Connect the outer end of the new cable to the display circuit card to match the wiring used at the load cell and follow the pix.

I didn't get fancy and just screwed the display on the workshop wall above the scale. Extra wire allows me to put the scale on the floor to.

Step 7: Not a Legal for Trade Scale, But....


A bathroom scale is not accurate enough for commerce, ie, when charging $ amount based on unit weight. All scales used as 'Legal for Trade' must be certified routinely to be remain legal.

But for parcel shipping or personal use, I think it is alright. In shipping the item is expected to be measured by the shipping company.

One of the first things I did was pre-weigh parcels before I went to the post office and was pleasantly surprised my results compared well to their results.

My goal was specifically the courier companies that pickup at my home repair shop. They somehow expect a person to guess what the weight will be for billing. I need to know how much the shipping charge is so I can pass the cost on to my customers. With the weight and dimentions I can get an estimate of charges on the interneet. I've never been billed extra after my shipments even when I underestimated weights lower than actual.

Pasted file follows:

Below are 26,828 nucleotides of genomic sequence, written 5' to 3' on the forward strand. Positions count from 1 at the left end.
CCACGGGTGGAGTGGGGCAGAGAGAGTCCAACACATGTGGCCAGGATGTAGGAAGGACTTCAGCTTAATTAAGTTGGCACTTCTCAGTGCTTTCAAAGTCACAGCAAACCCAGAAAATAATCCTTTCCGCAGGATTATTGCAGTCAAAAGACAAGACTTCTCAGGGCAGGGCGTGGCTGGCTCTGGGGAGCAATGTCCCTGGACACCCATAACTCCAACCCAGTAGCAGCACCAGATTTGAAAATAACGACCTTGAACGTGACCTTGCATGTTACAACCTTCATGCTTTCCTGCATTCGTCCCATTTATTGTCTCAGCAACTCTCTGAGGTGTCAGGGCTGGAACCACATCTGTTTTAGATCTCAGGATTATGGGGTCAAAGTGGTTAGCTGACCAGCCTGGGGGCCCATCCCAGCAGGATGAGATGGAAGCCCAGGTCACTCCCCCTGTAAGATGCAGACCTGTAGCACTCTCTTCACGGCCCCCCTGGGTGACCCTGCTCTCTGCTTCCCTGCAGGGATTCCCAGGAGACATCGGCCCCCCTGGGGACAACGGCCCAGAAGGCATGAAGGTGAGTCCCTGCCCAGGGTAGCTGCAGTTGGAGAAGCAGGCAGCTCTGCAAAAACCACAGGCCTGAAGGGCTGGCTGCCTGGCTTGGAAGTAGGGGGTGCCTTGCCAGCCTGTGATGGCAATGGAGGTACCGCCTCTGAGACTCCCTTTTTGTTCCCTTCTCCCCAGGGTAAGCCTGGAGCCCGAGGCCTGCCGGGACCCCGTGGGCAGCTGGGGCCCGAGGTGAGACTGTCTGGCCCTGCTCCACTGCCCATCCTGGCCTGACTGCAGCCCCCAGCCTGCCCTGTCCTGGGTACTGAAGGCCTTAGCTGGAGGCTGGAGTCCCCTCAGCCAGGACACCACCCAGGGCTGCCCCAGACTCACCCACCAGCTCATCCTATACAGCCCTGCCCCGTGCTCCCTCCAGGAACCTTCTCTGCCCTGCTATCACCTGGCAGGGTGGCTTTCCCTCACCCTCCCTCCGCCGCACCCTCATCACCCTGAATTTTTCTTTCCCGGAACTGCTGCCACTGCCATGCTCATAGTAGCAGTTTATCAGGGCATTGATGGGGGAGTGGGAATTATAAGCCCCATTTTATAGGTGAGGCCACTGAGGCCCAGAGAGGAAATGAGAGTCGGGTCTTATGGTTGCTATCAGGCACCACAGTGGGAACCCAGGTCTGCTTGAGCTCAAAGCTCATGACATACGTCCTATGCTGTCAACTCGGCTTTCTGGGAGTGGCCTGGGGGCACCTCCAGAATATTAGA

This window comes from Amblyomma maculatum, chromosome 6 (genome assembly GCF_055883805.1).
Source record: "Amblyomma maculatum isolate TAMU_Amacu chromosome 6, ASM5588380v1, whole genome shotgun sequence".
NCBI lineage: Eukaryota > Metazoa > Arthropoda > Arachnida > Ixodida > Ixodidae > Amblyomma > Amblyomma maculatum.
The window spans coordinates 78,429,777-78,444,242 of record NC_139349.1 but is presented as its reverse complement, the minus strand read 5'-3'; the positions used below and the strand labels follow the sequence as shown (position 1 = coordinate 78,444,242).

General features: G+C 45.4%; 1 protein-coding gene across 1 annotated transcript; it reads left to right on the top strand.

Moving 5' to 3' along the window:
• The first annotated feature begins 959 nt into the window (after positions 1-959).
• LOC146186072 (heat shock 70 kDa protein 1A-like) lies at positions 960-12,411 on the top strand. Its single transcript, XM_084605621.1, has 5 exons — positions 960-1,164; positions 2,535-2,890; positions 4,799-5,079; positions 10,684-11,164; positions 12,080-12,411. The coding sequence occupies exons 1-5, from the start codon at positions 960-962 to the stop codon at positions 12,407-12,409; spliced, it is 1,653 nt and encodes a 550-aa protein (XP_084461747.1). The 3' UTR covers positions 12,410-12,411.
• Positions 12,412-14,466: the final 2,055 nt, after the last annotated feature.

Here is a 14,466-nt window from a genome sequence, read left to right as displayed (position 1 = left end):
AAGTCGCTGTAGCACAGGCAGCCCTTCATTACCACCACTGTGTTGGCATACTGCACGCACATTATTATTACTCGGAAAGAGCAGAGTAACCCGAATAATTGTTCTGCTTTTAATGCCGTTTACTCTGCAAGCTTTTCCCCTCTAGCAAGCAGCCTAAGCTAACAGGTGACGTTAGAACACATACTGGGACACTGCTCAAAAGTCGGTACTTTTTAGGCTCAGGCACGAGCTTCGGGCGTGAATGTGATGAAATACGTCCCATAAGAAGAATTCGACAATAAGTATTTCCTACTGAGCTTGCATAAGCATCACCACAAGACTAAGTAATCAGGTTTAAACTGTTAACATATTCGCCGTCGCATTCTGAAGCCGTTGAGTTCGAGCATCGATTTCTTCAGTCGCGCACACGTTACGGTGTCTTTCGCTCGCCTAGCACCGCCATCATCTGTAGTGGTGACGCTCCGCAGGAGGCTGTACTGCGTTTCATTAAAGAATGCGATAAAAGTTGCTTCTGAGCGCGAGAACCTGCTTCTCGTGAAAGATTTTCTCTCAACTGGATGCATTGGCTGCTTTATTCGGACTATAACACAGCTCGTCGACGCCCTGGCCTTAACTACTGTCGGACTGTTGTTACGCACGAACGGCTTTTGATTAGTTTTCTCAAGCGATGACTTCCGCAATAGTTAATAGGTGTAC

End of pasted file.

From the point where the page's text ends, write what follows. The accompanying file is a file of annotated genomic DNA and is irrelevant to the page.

Step 8: There You Have It


Call over everyone you know, and even some you do not.

Plan your bragging plan while you await their arrival. Because unless they build one, they will never get one.


Egon Pavlis
www . Biomedtronix . ca



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    27 Discussions

    cool ! ....but omg that pisses me off that they sell scales for around 50$, after seeing theres like nothing in them :-|...

    3 replies

    That strain gauge hardly constitutes "like nothing". They're pretty pricey, just, for example, nice watches. Very precise, small parts mean expensive.

    ya but i wouldent compair a watch to this, a watch is precise engineered little thing. and a scale is a easy made circut board with a few wires and a screen off of it

    A strain gauge is a precise engineered part and it is the bulk of the cost for the scale. Like a lot of stuff if you break down the cost for what you actually get you are going to be angry, think about the cost to make a cup of coffee and how much people pay for it at any shop.


    so I am starting hacking the scale and here is what I got.

    I think it would work right?

    1 reply